On the night of August 30, two Molotov cocktails were thrown into the compound of the Russian Embassy in Minsk. Three days later, an obscure anarchist group said the attack was a reaction to Russia’s crackdown on activists protesting the plans for a new highway around Moscow. But the uproar caused by the bombing is unlikely to end so simply and so quickly.

In fact, it is unclear whether the attack was an act of hooliganism or a premeditated political move. Political or not, once it happened, the incident has become a part of the whirlpool of politics. It is interesting to observe of what Russia and Belarus make of the attack to advance their political goals.

The initial rumor that the embassy was attacked by the Belarusian hooligans in response to the Russian movie “Godfather” seems to have already played out in Lukashenka’s favor. Whether or not they are true, the rumors of this sort will undoubtedly help Lukashenka gain additional support in the upcoming presidential elections.

Incidentally, a high percentage of the Belarusian population choose not to believe the movie and continued to stand by Lukashenka. Instead, these people are likely to believe Lukashenka’s claim that the embassy attack was the work of Russian agents. The Belarusian police has been seriously considering the possibility that Russia bombed its own embassy to escalate the so-called “media war” with Belarus. According to Lukashenka, as quoted by Interfax, the Russian “thugs and scoundrels” needed the attack to say, “Look at the [Belarusian] government, at Lukashenka, who almost himself masterminded this terrorist act, as they call it, and torched the Russian embassy car.”

More careful with language, the Russian Foreign Ministry somewhat vaguely accused “certain forces” of trying to “bring distrust and tensions to [Russia-Belarus] bilateral relations.” Moscow seems to be viewing Lukashenka’s claim as yet one more sign that its former strategic partner cannot be trusted, is unreliable, and even, at times, irrational.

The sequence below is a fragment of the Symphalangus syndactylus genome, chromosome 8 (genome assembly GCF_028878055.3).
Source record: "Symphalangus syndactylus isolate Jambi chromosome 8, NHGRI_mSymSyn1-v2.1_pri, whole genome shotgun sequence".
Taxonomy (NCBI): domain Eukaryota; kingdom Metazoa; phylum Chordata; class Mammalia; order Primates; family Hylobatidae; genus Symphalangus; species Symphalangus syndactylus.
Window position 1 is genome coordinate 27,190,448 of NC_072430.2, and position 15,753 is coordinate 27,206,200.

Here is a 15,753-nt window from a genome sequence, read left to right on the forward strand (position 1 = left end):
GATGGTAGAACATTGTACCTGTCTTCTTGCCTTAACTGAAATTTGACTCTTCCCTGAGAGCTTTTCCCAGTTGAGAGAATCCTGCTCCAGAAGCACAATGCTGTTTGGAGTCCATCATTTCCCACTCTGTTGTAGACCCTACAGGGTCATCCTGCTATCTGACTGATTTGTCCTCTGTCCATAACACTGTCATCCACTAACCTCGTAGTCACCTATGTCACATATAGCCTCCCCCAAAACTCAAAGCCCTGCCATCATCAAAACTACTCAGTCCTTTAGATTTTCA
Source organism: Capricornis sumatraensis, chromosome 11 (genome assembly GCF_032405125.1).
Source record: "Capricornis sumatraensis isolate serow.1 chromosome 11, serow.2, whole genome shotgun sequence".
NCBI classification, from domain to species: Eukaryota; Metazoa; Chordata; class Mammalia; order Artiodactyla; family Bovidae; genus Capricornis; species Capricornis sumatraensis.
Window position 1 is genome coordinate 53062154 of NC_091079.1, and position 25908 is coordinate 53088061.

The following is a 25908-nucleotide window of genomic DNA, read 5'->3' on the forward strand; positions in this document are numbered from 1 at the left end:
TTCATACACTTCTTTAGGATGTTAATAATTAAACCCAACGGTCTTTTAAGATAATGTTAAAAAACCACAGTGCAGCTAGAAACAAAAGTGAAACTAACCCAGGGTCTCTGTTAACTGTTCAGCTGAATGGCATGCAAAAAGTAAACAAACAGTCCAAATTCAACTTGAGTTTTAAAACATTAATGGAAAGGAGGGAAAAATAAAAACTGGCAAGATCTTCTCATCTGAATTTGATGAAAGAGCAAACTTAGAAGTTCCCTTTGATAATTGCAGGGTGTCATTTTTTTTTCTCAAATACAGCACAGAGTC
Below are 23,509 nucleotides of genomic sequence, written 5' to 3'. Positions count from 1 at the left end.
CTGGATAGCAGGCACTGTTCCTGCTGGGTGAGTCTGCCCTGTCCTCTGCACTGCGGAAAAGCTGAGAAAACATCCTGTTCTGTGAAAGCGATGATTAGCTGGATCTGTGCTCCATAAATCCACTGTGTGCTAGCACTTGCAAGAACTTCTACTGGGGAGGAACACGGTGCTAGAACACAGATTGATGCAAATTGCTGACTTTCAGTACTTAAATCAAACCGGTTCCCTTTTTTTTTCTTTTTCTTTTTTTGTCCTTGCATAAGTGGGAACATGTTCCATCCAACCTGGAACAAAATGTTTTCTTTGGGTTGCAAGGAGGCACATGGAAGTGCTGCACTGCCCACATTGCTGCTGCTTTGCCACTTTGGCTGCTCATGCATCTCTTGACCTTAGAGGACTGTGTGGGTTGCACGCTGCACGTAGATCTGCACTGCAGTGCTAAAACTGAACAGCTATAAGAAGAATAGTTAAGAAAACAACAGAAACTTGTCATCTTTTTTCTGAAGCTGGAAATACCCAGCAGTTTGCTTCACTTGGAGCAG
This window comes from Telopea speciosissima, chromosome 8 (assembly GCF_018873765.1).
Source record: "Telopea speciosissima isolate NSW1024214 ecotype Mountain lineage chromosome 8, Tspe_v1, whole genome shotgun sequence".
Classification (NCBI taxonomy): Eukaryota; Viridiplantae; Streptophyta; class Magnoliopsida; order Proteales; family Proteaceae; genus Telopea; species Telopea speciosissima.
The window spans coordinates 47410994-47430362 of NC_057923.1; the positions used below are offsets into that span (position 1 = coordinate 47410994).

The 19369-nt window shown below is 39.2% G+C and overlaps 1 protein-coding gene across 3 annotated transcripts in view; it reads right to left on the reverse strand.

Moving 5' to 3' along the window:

This view will unlikely result in Moscow’s throwing its weight behind the Belarusian opposition all of a sudden. The Kremlin knows that Lukashenka will remain in power for the indefinite future and has to learn to work with him, foreseeing and mitigating the consequences of his vagaries. To make such vagaries less frequent, Moscow is already becoming less shy about applying economic and political pressure. Of course, the Belarusian leader has so far excelled at turning even this pressure to his benefit, increasing his popularity by claiming that Moscow “wanted the [Belarusian] president to bend [to their will] – but they got just the opposite.”

This is not the first attack on a foreign embassy in the Belarusian capital. The previous embassy accidents had either happened in the midst of a diplomatic crisis between the Belarus and that embassy’s home country, or were suspiciously close to presidential elections in Belarus.

In 2001, a few months before Lukashenka’s reelection, a grenade blew a 17-centimeter hole in the Russian embassy grounds as leaders of former Soviet republics, including Russian leader Vladimir Putin, were flocking to Minsk for a summit of the Commonwealth of Independent States. The Belarusian regime was able to turn the 2001 incident to its advantage. Minsk upped the pressure on the opposition by having the KGB interrogate the leader of the “Youth Front,” Paval Sevyarynets, as a suspect.

Interestingly, the embassies of the democratic countries in Minsk seem to have much more civilized incidents with the Belarusian government (although with far greater consequences). In 2008, angered by the continuation of US sanctions against Belnaftakhim and by US criticism of Belarus’ human rights violations, Belarusian authorities gave US ambassador Karen Stewart 24 hours to leave the country before she would be declared persona non grata. Shortly afterward, Washington was accused of organizing a spy ring in Belarus and was asked to cut the staff of its 35-employee embassy in Minsk by half. A month later, ten more US diplomats were ordered to leave.